Energy grid infrastructure in the U.S. is endlessly challenged to keep up with the country’s growth and adapt to ever-changing threats to its stability. Most recently, concerns have been focused on the transmission infrastructure, specifically the supply chain behind it.
The electricity grid has a well-known supply chain issue when it comes to readily available replacement components. In previous years, stock of key components for the transmission grid was not held in reserve, and grid maintenance suffered from it. This became apparent back in 2013 when a PG&E substation in Metcalf, CA was deliberately targeted by individuals with high powered rifles in what can only be labeled as a domestic act of terrorism.
A total of 17 transformers were damaged in the attack causing thousands of gallons of cooling oil to leak out and the transformers to eventually overheat. The utility was forced to shut down the station and the $15 million in damage took nearly a month to fix because many of the transformers were custom-built and did not have readily available replacements.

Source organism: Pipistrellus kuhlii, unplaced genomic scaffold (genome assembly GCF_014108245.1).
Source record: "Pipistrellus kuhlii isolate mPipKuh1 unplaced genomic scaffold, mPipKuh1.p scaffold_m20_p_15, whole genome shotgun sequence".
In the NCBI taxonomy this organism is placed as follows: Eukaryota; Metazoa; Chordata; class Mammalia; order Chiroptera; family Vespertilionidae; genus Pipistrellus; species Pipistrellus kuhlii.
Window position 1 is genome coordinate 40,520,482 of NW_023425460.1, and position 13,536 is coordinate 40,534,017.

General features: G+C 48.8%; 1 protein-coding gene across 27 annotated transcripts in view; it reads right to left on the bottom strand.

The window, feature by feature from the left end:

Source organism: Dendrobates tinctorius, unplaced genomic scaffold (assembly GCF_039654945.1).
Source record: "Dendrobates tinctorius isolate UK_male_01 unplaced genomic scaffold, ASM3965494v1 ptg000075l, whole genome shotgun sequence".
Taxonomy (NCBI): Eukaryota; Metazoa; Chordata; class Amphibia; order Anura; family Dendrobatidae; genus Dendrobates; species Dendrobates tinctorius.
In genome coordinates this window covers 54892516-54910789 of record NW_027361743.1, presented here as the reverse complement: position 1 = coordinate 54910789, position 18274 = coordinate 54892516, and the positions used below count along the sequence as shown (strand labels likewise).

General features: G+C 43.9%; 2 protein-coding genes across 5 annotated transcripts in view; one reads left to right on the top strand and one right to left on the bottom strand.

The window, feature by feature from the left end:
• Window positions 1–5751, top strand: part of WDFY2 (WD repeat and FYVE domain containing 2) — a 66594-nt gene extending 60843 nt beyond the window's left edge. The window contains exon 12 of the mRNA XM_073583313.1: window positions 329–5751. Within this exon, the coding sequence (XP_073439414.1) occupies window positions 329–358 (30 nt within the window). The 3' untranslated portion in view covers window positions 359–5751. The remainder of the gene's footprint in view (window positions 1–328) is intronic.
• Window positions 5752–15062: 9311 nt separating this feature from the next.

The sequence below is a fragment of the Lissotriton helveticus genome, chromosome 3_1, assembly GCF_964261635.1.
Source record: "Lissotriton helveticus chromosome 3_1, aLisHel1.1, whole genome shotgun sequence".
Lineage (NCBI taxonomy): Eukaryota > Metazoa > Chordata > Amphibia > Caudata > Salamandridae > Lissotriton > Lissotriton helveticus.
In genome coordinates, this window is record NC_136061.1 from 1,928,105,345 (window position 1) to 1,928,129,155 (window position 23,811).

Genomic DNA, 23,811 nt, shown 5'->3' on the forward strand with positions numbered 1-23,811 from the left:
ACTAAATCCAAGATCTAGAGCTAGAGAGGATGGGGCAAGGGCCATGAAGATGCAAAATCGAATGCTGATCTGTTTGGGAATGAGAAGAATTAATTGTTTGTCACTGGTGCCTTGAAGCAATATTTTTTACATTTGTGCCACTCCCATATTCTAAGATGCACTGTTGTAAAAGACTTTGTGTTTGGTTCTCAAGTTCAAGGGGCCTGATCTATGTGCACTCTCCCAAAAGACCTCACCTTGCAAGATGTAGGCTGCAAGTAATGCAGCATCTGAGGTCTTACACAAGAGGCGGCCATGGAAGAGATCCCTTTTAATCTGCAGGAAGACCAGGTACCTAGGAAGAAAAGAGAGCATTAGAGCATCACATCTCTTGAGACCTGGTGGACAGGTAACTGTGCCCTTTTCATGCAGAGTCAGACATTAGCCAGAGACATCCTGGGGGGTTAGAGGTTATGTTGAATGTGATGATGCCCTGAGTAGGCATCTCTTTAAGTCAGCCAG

Grid security has since been taken far more seriously. President Trump recently signed an executive order to further secure its supply chain from what the administration identifies as foreign adversaries. This declared a national emergency over the associated threat to national security that tampering or hacking these components presents.
This order has many implications, but the potential cost increase it presents will inevitably trickle down to the end-users of each ISO. As always, Atlas will continue to monitor how the markets react to this decision and the impact it could have on our client’s businesses.
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